Unfortunately with the high cost of training DLSS at the moment we'd need NVidia's cloud DLSS training service available to try it. But I'm sure it's possible and we could even do it in Unreal Engine. The other neat thing about only training your RTX combined buffers is the single set of result might be usable on any game using that method.

    It's worth noting that the AI denoiser is also an implementation of the tech behind DLSS, and you've seen how much that can clean up your image.
    Last edited by Antidamage; 03-20-2019, 05:33 PM.

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  • replied
    do you have any project files for testing ? thx!

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  • replied
    Originally posted by Antidamage View Post
    I'm actually curious as to if it means DLSS will work on Pascal cards. If so, RT isn't entirely infeasible for games that can use DLSS to upsample.
    The DLSS (Deep Learning Super Sampling) feature can only run with Tensor Cores, so it is locked to a hardware feature, and it is not feaseble because what I will show below:

    It can be understood with the slide NVidia showed with the explanation on how strong a Pascal card like GTX 1080TI would need to be to perform a Metro Exodus rendering scene at 60FPS in 1440p with RTX ON and DLSS.


    Click image for larger version  Name:	20190318_231322740x414.png Views:	1 Size:	138.0 KB ID:	1596777

    And also which is the performance distribution in the RTX card to do the job per feature inside the card:

    Click image for larger version  Name:	20190318_2318481030x572.png Views:	1 Size:	106.1 KB ID:	1596778

    So, the RTX cards got RT cores, INT+FLOAT and Tensor Core features that alone sum up 23 + 2 + 9 TFLOPS = 34 TFLOPS equivalent in power, so theoretically a GTX 1080TI is only able to do 10 TFLOPS from the 44 TFLOPS required. Also check in the image the peaks! That is scary!

    To understand what will be delivered, you need to imagine the same scene but without DLSS, which we know will drop the framerates because there would be no performance improvement, so we can say that the RTX card is having to use more TFLOPS to do the work, so harder. The ray tracing is done mostly by the RT cores and this is what the driver update will enable, a feature that will force an equivalent of extra 23 TFLOPS, remember it is 60 FPS @ 1440p inside Metro Exodus, for a GTX 1080TI which can do 10 TFLOPS. The math doesn't lie in this case, it would be unplayable at that resolution with RTX ON on a GTX 1080 TI, so you will need to play in Full HD probably, because at 1440p it is at 1/3 frame rates that you can with RTX OFF. (just an approximation, they show it is 18 FPS in the 1st slide)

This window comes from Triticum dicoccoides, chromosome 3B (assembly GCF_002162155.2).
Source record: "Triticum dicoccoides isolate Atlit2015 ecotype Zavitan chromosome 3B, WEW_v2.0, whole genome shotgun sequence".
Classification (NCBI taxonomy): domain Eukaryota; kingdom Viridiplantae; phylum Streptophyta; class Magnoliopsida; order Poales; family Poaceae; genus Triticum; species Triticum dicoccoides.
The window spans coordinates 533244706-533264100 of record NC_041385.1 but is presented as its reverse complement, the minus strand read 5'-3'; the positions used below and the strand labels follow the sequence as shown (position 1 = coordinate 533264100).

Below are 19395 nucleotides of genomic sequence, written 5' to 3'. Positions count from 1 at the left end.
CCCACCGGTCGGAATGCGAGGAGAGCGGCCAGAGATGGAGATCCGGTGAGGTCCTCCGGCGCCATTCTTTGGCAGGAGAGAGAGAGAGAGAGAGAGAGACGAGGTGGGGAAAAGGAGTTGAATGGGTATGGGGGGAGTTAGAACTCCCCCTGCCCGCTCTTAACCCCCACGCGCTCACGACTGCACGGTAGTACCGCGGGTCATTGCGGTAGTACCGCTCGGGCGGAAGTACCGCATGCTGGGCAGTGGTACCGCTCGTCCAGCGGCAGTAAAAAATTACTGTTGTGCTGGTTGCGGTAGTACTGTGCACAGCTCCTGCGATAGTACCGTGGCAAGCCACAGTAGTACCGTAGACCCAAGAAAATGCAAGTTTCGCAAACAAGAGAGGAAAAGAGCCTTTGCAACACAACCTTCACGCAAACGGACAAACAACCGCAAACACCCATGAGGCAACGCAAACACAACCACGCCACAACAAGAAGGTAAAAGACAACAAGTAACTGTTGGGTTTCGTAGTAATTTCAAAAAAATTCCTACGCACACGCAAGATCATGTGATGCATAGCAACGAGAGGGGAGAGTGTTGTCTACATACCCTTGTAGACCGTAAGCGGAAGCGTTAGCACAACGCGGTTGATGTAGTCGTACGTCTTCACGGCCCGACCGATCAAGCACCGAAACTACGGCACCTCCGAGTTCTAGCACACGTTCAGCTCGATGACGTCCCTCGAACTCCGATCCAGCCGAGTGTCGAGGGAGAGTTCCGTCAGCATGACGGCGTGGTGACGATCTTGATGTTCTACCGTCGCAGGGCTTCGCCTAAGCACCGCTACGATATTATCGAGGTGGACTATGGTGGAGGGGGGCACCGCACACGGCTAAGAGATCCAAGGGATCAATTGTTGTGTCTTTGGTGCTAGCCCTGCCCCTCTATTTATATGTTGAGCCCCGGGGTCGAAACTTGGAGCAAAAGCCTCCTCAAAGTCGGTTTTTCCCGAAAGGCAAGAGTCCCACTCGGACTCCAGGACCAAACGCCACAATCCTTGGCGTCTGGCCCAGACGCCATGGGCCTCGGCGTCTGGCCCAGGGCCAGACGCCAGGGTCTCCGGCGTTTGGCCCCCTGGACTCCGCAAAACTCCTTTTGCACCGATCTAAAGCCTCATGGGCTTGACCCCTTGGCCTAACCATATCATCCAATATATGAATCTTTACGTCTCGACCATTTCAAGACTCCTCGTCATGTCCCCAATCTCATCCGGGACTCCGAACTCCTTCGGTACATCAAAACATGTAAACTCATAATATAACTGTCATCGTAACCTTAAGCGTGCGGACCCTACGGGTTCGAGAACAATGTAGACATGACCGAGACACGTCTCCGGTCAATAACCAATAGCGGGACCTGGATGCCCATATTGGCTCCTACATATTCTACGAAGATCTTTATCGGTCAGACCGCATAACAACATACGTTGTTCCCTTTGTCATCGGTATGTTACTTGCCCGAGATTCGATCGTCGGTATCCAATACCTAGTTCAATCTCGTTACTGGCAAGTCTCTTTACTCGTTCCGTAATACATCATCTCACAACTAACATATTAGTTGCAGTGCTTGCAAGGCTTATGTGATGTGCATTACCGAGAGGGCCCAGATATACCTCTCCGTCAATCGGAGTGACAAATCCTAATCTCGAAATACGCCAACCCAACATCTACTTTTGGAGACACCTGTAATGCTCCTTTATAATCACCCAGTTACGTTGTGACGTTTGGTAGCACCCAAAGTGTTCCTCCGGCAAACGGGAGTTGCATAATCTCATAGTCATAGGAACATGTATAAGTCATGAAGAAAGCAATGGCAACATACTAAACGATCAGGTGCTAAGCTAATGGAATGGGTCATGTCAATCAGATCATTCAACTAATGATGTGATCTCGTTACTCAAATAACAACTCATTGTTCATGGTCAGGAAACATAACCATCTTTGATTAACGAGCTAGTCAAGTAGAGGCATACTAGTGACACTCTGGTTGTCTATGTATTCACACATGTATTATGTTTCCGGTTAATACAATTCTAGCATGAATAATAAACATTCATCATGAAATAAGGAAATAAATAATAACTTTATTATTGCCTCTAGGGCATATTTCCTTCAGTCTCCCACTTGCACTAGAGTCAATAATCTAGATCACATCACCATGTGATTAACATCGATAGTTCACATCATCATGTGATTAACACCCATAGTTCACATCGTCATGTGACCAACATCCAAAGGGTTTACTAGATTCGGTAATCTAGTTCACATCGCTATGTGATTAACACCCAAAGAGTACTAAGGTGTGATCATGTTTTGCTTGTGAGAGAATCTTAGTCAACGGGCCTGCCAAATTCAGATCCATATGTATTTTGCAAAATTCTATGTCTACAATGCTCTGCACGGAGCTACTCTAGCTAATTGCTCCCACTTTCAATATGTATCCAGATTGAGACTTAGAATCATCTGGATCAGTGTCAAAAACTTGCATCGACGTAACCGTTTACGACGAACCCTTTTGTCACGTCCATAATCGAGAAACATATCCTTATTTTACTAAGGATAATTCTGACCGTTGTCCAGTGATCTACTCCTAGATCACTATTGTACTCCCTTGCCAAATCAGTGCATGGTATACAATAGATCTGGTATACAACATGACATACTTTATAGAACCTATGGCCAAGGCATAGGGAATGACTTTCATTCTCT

PS: even if it was possible DLSS as a compute shader workload instead a hardware feature, it won't finish in time to deliver the frame, so it would be just an added cost to the rendering in general.
    Last edited by NilsonLima; 03-20-2019, 08:11 AM.

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  • replied
    I'm actually curious as to if it means DLSS will work on Pascal cards. If so, RT isn't entirely infeasible for games that can use DLSS to upsample.

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  • replied
    Originally posted by EA_Unreal_77 View Post
    20 FPS in Battlefield V? No, thanks! :-)
    The good news is not for playing games, it is for gamedev where several people will be able to delay the purchase of a RTX card for much longer time and also decide for a better model for their use purposes. Until we can put our hands in the graphics driver from April there is no way to tell if this is not just a strategy from NVidia to convince people to purchase RTX because now you could see how it performs against pascal. Even for games, you would still be able to decide if you want just reflections, shadows or both, so the issue on performance would not be that great.

    The key argument on NVidia's keynote now is that RT cores just accelerate ray tracing and that it is possible to have it working on Pascal aswel. Previously they lead people to understand that without RT Cores ray tracing would not be possible. This point for what I was tired to say to everyone, that the only thing necessary was to have the features implemented at driver level and would work for any card. I thinks this move will make AMD do something about their own cards.

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  • replied
    20 FPS in Battlefield V? No, thanks! :-)

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  • replied
    We just need the drivers update in April and be happy about it !!

    Last edited by NilsonLima; 03-18-2019, 07:15 PM.

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  • replied
    I do not believe so but can you ray trace reflections and shadows off of emission textures?